Eastern Shore Fish Farm Rejected


Eastern Shore fish farm bid rejected
March 13, 2013 - 12:02pm By BRUCE ERSKINE Business Reporter

 Ottawa: Shoal Bay plan posed moderate risk to wild salmon

The province has rejected Snow Island Salmon Inc.’s application to build a fish farm in Shoal Bay.

In doing so, it cited, for the first time, concerns about the risk to wild salmon.

“This was the first time (Fisheries and Oceans Canada) used the term moderate risk to wild salmon,” Sterling Belliveau, fisheries and aquaculture minister, said Wednesday in an interview after announcing his decision.

The federal fisheries department said the proposed Shoal Bay site posed a “low risk to fish habitat” but a “moderate risk to wild Atlantic salmon.”

“This was new wording,” said Belliveau.

He called the 22-month review of the application, which involved provincial and federal government departments, a “rigorous process.”

“From Day 1, we were clear we would not rubber stamp aquaculture leases,” he said. “After reviewing the evidence, I was not satisfied that the science supported approving the site.”

It was the province’s first rejection of a salmon farm lease application in recent memory, government spokeswoman Krista Higdon said.

Snow Island vice-president Shane Borthwick said he was disappointed by the decision.

“It’s a sad day for aquaculture in Nova Scotia,” he said in an interview Wednesday.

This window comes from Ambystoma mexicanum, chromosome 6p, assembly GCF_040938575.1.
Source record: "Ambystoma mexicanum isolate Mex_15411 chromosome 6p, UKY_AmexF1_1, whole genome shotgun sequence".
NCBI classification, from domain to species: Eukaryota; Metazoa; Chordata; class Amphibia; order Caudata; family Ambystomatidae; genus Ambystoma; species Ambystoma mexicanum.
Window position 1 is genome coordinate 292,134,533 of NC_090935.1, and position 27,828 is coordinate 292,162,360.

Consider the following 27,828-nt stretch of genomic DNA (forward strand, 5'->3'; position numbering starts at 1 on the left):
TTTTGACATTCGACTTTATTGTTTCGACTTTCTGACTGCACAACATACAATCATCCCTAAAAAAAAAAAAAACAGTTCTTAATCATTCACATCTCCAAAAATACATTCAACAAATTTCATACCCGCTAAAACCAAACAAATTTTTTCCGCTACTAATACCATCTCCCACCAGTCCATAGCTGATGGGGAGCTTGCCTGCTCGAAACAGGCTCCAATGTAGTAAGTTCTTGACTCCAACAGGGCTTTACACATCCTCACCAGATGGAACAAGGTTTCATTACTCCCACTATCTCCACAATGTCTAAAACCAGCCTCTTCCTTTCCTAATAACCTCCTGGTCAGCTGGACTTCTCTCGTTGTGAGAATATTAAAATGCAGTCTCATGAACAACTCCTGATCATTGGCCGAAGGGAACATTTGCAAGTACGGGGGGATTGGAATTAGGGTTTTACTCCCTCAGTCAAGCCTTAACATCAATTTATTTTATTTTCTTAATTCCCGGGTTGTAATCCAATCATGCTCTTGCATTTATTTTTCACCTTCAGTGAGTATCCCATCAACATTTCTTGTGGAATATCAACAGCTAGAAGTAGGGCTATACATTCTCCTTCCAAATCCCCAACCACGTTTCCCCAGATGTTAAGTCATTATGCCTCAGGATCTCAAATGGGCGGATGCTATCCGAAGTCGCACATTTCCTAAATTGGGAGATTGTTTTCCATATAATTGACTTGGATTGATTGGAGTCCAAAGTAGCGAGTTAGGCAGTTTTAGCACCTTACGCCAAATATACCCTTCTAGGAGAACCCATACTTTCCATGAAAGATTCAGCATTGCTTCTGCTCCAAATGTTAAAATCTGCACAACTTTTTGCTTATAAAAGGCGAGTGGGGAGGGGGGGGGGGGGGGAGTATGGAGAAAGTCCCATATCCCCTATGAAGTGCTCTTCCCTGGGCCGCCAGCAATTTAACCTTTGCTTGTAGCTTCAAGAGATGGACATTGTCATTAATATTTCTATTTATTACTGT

Borthwick said the government has turned its back on development on the Eastern Shore.

“It’s as simple as that,” he said, questioning the rationale for the decision.

“It’s not supported by fact,” he said, claiming the area in question isn’t near wild salmon rivers.

Snow Island said in a news release that its Scottish parent company, Loch Duart, will need to determine if it will maintain its operations in the province in light of the government’s decision.

Bill Taylor, president of the Atlantic Salmon Federation, said the province made a “wise and responsible” decision in rejecting the Shoal Bay application.

“All of the scientific data on the impact of open-pen farming on wild salmon points to serious risks,” he said in an interview.

The federation is committed to reviving wild Atlantic salmon stocks.

Belliveau says the decision doesn’t signal a change in the government’s support for fish farms, part of an aquaculture strategy released last year.

“We have been very proactive in trying to promote aquaculture,” he said. “It needs to be done in a sustainable way.”

Snow Island farms 475,000 salmon at Owls Head near Ship Harbour.

The company is waiting for a decision on another lease application in Spry Harbour. It withdrew an application for Beaver Harbour last year.

Snow Island has encountered vocal opposition from the Association for the Preservation of the Eastern Shore, which has commissioned billboards and bus ads criticizing open-pen salmon farms.

Association president Marike Finlay applauded the government’s decision on Shoal Bay Wednesday.

“This is wonderful news,” she said.

Finlay said the association submitted hundreds of documents to government on how Shoal Bay was inappropriate for open-pen aquaculture.

“It is too shallow, too cold, has too little current, is in our coast lobstering grounds and interferes with our tourist industry,” she said.

The association hopes the government will also reject Snow Island’s Spry Harbour lease application as inappropriate.

Belliveau said the province is waiting for a Fisheries and Oceans report on the Spry Harbour proposal.

Borthwick said he had no idea what the government, which he accused of inconsistency, might decide on the Spry Harbour application.